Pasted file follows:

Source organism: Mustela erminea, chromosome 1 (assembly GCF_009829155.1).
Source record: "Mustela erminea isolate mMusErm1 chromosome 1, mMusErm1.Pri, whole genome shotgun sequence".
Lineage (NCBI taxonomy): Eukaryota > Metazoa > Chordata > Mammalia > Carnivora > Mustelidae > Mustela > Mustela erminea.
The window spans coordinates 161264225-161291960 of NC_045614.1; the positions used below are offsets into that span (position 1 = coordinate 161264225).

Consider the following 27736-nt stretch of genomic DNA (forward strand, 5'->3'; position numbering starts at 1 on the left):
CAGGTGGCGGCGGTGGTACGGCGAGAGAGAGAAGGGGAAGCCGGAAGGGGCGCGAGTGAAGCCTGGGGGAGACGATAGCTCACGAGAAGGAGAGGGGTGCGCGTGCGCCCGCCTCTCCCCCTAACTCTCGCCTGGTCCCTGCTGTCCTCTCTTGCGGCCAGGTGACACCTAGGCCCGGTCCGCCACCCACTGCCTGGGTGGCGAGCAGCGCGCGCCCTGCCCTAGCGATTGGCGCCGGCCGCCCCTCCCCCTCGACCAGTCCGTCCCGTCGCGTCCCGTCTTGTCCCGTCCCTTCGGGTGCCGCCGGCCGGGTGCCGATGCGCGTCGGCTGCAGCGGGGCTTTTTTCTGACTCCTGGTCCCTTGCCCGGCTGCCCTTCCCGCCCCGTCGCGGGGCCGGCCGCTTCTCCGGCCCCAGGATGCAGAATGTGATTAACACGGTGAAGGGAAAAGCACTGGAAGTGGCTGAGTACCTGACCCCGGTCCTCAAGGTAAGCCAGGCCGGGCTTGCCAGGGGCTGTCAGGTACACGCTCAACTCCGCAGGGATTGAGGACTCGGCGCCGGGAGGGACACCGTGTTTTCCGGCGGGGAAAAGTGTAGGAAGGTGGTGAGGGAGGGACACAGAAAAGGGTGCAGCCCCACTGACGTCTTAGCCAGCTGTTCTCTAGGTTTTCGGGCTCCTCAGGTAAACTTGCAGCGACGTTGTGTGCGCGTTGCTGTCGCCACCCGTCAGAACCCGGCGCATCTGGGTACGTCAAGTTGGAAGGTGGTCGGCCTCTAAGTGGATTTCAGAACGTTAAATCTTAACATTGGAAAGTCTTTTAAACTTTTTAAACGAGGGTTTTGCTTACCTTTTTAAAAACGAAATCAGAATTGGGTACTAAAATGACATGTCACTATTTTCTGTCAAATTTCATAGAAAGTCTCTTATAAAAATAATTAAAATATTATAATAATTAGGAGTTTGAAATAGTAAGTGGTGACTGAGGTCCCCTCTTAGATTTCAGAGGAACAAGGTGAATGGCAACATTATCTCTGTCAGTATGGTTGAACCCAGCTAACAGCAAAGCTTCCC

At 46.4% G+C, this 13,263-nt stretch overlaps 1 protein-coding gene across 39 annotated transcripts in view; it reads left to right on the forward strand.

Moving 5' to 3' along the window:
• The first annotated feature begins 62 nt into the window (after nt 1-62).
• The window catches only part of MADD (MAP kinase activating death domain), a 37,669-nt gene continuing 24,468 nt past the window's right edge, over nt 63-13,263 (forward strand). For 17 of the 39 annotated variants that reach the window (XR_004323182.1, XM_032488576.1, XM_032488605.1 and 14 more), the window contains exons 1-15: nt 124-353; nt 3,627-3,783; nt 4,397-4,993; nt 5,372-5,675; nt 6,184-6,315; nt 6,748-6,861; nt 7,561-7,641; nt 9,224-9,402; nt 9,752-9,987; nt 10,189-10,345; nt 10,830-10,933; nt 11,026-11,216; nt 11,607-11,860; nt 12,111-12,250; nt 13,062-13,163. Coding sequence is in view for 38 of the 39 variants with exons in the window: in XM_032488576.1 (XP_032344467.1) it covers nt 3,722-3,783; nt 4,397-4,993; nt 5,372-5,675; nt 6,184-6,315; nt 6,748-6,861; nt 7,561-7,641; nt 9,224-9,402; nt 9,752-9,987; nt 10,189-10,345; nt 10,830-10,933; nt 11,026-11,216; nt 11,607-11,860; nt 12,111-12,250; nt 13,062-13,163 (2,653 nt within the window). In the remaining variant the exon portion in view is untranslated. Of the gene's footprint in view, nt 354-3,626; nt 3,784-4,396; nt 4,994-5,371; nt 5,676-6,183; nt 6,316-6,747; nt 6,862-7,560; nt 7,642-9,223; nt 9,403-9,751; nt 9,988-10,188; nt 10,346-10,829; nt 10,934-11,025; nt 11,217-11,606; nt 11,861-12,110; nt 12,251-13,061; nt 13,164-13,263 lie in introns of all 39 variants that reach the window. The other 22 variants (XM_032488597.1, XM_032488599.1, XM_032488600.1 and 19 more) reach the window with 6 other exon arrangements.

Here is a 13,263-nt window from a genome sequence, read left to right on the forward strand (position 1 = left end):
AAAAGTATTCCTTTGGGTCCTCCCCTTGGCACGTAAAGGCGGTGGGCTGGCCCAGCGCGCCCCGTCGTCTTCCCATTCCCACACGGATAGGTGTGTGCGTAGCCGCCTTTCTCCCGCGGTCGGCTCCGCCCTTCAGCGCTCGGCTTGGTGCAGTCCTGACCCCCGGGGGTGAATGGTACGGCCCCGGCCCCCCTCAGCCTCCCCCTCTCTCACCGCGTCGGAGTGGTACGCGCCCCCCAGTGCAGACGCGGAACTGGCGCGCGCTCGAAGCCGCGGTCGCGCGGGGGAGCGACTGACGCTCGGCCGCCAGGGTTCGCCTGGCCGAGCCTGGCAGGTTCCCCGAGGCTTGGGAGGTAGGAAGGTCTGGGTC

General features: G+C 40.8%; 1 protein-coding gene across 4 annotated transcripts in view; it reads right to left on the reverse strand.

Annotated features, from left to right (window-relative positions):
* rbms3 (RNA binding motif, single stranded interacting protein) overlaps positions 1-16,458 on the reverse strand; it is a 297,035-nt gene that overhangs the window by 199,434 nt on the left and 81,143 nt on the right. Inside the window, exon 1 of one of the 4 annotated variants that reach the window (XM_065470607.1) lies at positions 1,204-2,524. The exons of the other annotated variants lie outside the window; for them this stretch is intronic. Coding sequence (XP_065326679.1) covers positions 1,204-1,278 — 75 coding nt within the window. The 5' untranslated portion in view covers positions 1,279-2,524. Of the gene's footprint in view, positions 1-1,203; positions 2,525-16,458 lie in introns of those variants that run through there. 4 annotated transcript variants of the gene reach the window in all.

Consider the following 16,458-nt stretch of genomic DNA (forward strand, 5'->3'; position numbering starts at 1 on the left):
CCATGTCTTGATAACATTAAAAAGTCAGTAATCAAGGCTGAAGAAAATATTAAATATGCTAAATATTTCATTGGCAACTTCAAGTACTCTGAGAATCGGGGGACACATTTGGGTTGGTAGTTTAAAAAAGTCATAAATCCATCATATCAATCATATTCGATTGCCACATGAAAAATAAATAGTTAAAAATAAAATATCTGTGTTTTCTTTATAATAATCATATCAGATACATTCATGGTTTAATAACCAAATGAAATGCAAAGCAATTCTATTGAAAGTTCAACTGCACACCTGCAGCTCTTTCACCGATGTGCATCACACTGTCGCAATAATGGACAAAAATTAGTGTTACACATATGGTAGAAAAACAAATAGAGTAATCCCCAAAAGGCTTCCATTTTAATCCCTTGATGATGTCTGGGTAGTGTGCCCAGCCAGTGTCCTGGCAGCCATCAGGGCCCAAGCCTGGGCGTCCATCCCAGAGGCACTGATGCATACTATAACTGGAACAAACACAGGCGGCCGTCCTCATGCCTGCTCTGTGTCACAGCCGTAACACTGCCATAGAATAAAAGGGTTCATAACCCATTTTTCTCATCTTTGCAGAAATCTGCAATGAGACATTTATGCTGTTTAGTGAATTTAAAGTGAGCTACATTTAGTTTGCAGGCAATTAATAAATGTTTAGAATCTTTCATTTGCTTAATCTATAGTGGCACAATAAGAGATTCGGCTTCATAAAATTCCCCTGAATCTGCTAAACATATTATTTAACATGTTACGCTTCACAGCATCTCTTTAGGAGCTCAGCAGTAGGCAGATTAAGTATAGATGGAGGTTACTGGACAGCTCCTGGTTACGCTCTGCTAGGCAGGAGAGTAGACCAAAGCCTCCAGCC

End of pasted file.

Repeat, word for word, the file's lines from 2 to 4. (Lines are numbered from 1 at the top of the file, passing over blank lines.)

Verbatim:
Source record: "Mustela erminea isolate mMusErm1 chromosome 1, mMusErm1.Pri, whole genome shotgun sequence".
Lineage (NCBI taxonomy): Eukaryota > Metazoa > Chordata > Mammalia > Carnivora > Mustelidae > Mustela > Mustela erminea.
The window spans coordinates 161264225-161291960 of NC_045614.1; the positions used below are offsets into that span (position 1 = coordinate 161264225).